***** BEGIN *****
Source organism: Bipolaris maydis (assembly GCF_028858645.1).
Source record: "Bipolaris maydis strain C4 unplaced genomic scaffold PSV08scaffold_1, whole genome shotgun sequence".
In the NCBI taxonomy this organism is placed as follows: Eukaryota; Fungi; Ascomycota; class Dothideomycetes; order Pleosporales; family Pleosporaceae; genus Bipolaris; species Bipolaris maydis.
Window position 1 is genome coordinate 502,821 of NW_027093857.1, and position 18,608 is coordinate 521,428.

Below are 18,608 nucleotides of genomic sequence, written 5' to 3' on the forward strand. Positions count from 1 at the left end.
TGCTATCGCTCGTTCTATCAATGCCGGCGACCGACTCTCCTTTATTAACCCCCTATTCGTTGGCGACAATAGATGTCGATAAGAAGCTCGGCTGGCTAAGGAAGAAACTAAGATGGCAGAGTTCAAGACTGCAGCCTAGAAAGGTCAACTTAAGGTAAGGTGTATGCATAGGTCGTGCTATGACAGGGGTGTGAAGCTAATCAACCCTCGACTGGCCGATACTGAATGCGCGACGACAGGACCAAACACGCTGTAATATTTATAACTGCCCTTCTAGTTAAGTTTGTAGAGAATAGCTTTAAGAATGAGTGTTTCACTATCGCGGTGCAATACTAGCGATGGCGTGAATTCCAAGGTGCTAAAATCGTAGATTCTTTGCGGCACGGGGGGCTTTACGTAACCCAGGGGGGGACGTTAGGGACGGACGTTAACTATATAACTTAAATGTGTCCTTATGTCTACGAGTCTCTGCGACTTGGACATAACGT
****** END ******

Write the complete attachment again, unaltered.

Source organism: Bipolaris maydis (assembly GCF_028858645.1).
Source record: "Bipolaris maydis strain C4 unplaced genomic scaffold PSV08scaffold_1, whole genome shotgun sequence".
In the NCBI taxonomy this organism is placed as follows: Eukaryota; Fungi; Ascomycota; class Dothideomycetes; order Pleosporales; family Pleosporaceae; genus Bipolaris; species Bipolaris maydis.
Window position 1 is genome coordinate 502,821 of NW_027093857.1, and position 18,608 is coordinate 521,428.

Below are 18,608 nucleotides of genomic sequence, written 5' to 3' on the forward strand. Positions count from 1 at the left end.
TGCTATCGCTCGTTCTATCAATGCCGGCGACCGACTCTCCTTTATTAACCCCCTATTCGTTGGCGACAATAGATGTCGATAAGAAGCTCGGCTGGCTAAGGAAGAAACTAAGATGGCAGAGTTCAAGACTGCAGCCTAGAAAGGTCAACTTAAGGTAAGGTGTATGCATAGGTCGTGCTATGACAGGGGTGTGAAGCTAATCAACCCTCGACTGGCCGATACTGAATGCGCGACGACAGGACCAAACACGCTGTAATATTTATAACTGCCCTTCTAGTTAAGTTTGTAGAGAATAGCTTTAAGAATGAGTGTTTCACTATCGCGGTGCAATACTAGCGATGGCGTGAATTCCAAGGTGCTAAAATCGTAGATTCTTTGCGGCACGGGGGGCTTTACGTAACCCAGGGGGGGACGTTAGGGACGGACGTTAACTATATAACTTAAATGTGTCCTTATGTCTACGAGTCTCTGCGACTTGGACATAACGT